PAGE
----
Costly Voluntary Disclosure in a Screening Game

33 Pages Posted: 28 Jun 2013

See all articles by Paul Pecorino

Paul Pecorino

University of Alabama - Department of Economics, Finance and Legal Studies

Mark van Boening

University of Mississippi - Department of Economics

Date Written: June 26, 2013

Abstract

We conduct an experimental analysis of pretrial bargaining, while allowing for the costly voluntary disclosure of private information in a screening game. In this game, the theoretical prediction is that costly voluntary disclosures will not occur. This hinges on the prediction that the person making the offer will extract all the joint surplus of settlement from the player making the costly disclosure. If concerns about fairness or reciprocity prevent this from occurring, then we may observe costly disclosures when none are predicted to occur. Our chief finding is that plaintiffs with a strong case reveal their private information 42% of the time, when the theoretical prediction is that they should do so 0% of the time. Fairness considerations appear to be important in explaining the deviation from theory. For a plaintiff with a strong case, the return to revealing private information is approximately zero, while theory predicts that this return should be negative.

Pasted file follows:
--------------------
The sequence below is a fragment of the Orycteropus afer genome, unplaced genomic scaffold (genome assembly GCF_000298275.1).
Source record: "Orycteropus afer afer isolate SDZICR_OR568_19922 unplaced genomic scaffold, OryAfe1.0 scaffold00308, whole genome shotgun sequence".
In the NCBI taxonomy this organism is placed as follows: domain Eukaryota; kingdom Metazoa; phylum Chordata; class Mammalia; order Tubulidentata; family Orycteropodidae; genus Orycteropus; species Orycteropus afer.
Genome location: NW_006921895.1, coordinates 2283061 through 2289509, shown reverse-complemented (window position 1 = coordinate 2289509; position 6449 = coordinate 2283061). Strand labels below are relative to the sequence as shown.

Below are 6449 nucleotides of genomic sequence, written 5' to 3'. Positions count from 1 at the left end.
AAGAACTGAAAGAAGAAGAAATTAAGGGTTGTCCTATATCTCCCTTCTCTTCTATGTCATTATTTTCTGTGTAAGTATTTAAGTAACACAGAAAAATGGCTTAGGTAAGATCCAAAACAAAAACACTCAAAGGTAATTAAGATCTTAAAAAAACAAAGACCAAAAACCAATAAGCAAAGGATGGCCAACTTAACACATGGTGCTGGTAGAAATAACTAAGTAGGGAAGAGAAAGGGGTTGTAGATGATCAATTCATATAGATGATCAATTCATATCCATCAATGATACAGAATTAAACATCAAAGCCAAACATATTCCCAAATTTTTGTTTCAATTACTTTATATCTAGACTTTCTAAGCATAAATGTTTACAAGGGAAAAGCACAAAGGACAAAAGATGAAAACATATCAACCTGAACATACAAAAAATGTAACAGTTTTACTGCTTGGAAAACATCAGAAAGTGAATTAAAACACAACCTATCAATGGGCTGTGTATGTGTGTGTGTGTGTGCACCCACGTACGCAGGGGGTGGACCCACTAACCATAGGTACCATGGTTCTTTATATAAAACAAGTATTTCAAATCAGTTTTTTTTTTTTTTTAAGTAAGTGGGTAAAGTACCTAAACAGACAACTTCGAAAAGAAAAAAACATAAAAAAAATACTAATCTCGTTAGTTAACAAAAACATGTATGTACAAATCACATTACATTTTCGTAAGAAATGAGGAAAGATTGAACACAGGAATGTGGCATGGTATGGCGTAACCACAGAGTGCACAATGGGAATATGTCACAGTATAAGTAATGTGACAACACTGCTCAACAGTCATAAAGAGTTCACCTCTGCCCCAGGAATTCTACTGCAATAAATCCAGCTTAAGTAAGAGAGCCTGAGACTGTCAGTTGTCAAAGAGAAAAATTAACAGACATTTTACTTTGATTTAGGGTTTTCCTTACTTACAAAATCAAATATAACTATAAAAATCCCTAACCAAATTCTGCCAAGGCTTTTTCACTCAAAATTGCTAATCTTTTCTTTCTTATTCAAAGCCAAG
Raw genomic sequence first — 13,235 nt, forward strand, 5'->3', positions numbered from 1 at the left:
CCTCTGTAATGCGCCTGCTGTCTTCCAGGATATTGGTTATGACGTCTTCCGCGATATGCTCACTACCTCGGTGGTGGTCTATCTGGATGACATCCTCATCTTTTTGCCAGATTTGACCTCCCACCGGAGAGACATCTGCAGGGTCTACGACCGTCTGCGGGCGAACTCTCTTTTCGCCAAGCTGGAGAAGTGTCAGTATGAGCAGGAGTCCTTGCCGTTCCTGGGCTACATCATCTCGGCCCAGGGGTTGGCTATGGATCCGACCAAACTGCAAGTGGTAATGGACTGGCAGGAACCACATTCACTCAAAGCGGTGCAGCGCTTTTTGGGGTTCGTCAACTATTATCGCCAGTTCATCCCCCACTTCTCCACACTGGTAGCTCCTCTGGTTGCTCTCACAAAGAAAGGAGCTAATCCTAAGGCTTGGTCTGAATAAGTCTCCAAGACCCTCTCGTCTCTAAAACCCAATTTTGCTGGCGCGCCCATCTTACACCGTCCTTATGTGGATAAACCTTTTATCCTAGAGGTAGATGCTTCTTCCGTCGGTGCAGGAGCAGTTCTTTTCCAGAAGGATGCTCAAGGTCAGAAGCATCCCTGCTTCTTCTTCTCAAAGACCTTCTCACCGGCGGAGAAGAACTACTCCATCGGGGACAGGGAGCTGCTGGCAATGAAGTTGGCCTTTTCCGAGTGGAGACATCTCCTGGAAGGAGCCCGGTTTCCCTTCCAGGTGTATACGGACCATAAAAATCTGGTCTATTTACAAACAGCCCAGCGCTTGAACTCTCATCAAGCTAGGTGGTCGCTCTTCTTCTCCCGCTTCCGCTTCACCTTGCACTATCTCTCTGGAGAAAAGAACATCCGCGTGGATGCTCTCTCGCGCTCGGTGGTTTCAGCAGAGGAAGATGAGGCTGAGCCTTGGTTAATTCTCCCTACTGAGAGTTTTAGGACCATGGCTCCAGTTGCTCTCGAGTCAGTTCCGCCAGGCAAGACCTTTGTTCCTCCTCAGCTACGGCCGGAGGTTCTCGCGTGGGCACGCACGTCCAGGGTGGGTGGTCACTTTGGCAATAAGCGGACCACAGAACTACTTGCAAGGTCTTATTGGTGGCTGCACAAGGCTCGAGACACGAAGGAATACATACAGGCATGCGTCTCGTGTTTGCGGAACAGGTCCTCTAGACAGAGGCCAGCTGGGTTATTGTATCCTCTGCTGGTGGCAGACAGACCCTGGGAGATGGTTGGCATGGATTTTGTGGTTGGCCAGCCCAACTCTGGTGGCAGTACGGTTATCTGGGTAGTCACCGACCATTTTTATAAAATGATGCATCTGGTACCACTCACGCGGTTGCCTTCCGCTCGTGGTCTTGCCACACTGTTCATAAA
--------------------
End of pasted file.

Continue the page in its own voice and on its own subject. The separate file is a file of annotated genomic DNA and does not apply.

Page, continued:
Keywords: experimental bargaining, asymmetric information, costly voluntary disclosure, civil litigation, fairness

JEL Classification: K41, D82, C91

Suggested Citation

Pecorino, Paul and van Boening, Mark, Costly Voluntary Disclosure in a Screening Game (June 26, 2013). Available at SSRN: https://ssrn.com/abstract=2285718 or http://dx.doi.org/10.2139/ssrn.2285718

Paul Pecorino (Contact Author)

University of Alabama - Department of Economics, Finance and Legal Studies ( email )

P.O. Box 870244
Tuscaloosa, AL 35487
United States
205-348-0379 (Phone)
205-348-0590 (Fax)

Mark Van Boening

University of Mississippi - Department of Economics ( email )

371 Holman Hall
University, MS 38677
United States

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